Hootsuite’s benefits budget is pretty impressive for a company with approximately 1,100 employees. The company increased their annual employee benefits spend by $1,655,842 from January to July of 2021 compared to the previous year.

"We believe financial health and mental health go hand in hand, so we’ve set audacious goals around retirement saving, and in 2021, Hootsuite rolled out 401K matching, RRSP matching, and various other regional programs in the countries where we operate."

“We also expanded our sick time during the pandemic,” added Ataya. “We wanted to ensure that employees took time to look after themselves. And this isn't just about being physically ill, this is also for their emotional needs. We had a number of employees who had family in places where they wanted to get on calls [with them] and try to work through some of the challenges they were presented with. They took this time to be able to reach out to their family members and talk through some of the things that they were going through.”

Throw out the rule book

Measuring the impact of these initiatives was tough going at first. How do you put a number on perfecting mental health?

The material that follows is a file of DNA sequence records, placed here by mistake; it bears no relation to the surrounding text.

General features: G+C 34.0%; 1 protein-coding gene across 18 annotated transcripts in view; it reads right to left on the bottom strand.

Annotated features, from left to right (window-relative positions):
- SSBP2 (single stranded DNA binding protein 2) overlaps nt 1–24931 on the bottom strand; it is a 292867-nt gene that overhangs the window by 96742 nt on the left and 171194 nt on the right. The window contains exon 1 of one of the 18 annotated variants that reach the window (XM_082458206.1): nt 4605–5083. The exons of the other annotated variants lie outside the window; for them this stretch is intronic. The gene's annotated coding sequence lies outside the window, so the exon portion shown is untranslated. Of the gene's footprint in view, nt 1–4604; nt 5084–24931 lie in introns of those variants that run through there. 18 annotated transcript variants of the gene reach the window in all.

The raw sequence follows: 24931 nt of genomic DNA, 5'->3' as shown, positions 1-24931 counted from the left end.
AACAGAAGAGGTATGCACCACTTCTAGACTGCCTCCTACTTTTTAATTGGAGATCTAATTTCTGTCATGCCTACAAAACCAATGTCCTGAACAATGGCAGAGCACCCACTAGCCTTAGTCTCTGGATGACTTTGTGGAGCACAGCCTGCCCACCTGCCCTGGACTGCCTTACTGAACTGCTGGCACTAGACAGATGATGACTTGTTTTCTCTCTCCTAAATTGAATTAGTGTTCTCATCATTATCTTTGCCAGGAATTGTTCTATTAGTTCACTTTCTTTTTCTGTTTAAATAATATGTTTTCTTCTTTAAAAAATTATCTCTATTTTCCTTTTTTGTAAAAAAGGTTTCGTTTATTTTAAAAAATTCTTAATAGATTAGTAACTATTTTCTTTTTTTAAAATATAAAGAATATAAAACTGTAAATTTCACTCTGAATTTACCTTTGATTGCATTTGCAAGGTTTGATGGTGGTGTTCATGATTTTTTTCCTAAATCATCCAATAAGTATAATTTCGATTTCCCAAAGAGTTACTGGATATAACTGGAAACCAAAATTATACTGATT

“We’re a social first company,” Ataya told HRD. “We have a live out loud culture. Part of that is conducting regular pulse surveys to understand where our employees are and to meet them there. One of our guiding principles is around being flexible but also embracing the disruption. We know that what works today may not work tomorrow. As such, we need to make sure that we have an open dialogue with employees so that we can adapt, and test, and flex as needed.”

For HR leaders, it’s about understanding that no policy is written in stone. You have to be adaptable; you have to listen and react to your employees’ suggestions. If the pandemic taught us anything, it’s that innovation and flexibility is the key to survival. If you think your employee policies aren’t up to scratch, if your people are telling you there’s room for improvement, then don’t be afraid to make change. Throw out the entire HR policy book and start all over again if you have to.

“As we hear from people about what's working and what's not working, we also look at utilization numbers through our benefits providers,” added Ataya. “We assess our employee assistance program report that tells us the anonymous utilization numbers – essentially how many people are using our programs. At Hootsuite, our engagement scores are measured through a mini pulse survey we run internally every quarter. Right now, it's sitting at 81% engagement, which is remarkable! Culture Amp, the platform we use to monitor our employee experience says that 70% or above is a positive score. I think the important part of fostering a healthy culture is making it an ongoing conversation. It's not a one and done. Supporting mental health is a muscle—you have to constantly work at it in order to keep, maintain and build strength as a business.”